Tales from the Golden Age: A revue
The two films that comprise the Tales from The Golden Age are available on Netflix, with three words attached as a description: cynical, irreverent and comedic. Which, of course, is absolutely true. To make fun of the Party, to wrangle around with censorship, to laugh at the official activists, to reveal household secrets, or to expose how the finely-tuned state apparatus was used by certain individuals for their personal gains – well, all of these were something that would’ve been harshly punished in the eighties, the time-space which encompasses the six tales in the film.
The Tales are, in fact, short films connected in one long, two and a half hour stream of comedy, a darkly funny take on an era that sucked the life out of us and that, for some, still feels like an eternally fresh would, so many years later. These stories are urban legends that have been passed around by generations, happenings with unexpected endings, all starting from the various absurd parameters life reached to during the communist regime.
The Legend of the Official Visit
The story goes that, at one point during the eighties, an official motorcade was due to pass straight through the hearts of three neighboring villages. The legendary wheels would, as it is, ennoble the villages with their mere presence, knocking them out like bowling pins, one after the other. At that time, given the chaotic and contradictory information that would stream downwards from the upper echelons of the party, as well as the generalized state of fear that made one think that any single gesture could be taken wrong, preparing such an event meant reaching a high level of paranoia.
We see our proud village people sweeping the yet unpaved roads, their animals locked away, lest they accidentally dump a load on the street. The kids are learning the national anthem on speed run, hoping that the motorcade will make a stop in their hometowns, so that the travelers would be given the treat of a song. Cabbage and grapevine leaves are being rolled into traditional sarmale. Flags are being hung all over the place, with the regulatory blue color being set at the mast, then overtaken by a second wave of red flags, since the rumour has it that the neighboring village has already put them up. Don’t crave for your neighbor’s goat, as the old Romanian saying goes, becomes a quite literal prerequisite: meaning, get yourself a goat that is as least as nice as your neighbor’s, lest you be taken for a fool. In short – it’s all a big mess. And the motorcade itself isn’t even the reason for it, the real problem is the prior inspection, which the mayor expects in the same way that he’s expecting a heart attack. The good part is that, in the countryside, the spirits are tasty, the minstrels are happy at any time, the merry-go-round has enough seats for everybody and, from a certain point onward, it’s in charge of everything. A film which seemingly illustrates a local aphorism: now that you’ve entered the dance, then it’s time for you to play.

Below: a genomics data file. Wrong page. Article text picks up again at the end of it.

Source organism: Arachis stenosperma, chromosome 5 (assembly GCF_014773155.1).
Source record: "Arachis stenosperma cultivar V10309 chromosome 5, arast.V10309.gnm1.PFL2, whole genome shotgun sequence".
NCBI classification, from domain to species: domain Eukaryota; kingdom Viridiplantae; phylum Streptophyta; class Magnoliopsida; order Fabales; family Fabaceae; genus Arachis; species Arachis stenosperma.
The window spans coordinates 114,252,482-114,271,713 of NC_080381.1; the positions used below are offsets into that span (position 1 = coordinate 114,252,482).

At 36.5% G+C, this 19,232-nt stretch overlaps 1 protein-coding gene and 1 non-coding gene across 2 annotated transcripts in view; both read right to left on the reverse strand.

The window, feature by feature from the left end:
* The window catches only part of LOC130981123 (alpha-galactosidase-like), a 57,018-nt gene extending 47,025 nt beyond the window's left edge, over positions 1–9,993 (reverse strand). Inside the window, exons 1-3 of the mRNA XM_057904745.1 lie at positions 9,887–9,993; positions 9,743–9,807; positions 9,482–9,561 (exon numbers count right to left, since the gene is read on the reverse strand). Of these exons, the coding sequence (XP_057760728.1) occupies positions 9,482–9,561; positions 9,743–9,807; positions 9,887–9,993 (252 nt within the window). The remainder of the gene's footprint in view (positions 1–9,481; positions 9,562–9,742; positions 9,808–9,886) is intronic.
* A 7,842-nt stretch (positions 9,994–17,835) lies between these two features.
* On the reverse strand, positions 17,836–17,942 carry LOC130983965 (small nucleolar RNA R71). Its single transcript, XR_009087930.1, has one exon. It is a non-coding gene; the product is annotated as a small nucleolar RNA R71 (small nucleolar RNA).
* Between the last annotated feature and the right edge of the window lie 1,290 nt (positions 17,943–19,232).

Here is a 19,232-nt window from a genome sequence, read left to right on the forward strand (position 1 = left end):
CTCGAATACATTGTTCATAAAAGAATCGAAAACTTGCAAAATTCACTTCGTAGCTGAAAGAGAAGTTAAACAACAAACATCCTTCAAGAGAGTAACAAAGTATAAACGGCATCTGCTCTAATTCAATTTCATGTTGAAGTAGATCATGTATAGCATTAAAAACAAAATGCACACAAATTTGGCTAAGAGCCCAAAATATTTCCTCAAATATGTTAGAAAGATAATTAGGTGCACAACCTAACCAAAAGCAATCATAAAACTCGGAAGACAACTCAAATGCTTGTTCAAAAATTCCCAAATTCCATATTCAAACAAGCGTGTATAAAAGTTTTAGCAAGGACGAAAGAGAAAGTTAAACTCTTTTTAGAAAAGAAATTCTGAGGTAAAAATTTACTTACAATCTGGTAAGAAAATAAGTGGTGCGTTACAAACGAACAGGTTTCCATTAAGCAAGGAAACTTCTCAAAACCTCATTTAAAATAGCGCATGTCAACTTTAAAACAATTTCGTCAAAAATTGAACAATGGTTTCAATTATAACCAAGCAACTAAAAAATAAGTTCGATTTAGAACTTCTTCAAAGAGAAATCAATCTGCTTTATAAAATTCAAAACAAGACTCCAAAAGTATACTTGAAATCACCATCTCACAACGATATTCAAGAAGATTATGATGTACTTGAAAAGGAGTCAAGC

The Legend of the Party Photographer
It was hard to be a journalist in the eighties. And it was even harder to be a photojournalist. If written words were easy to cut up and the imperative formulas were easy to learn by heart up to the point that they became reflexes, it was harder to edit photos on the get-go. Back then, photos were developed manually and it would take you a good couple of minutes to find out what you had managed to shoot in the first place, and then your picture would pass from one set of hands to another, it would be assessed by trained eyes that would be able to judge its worth. If the picture was one of Nicolae Ceausescu himself, things would be even more complicated, the sets of eyes meant to inspect the picture would multiply tenfold, and the one to take upon himself the decision to publish the picture would take on the weight of the world, not unlike Atlas himself.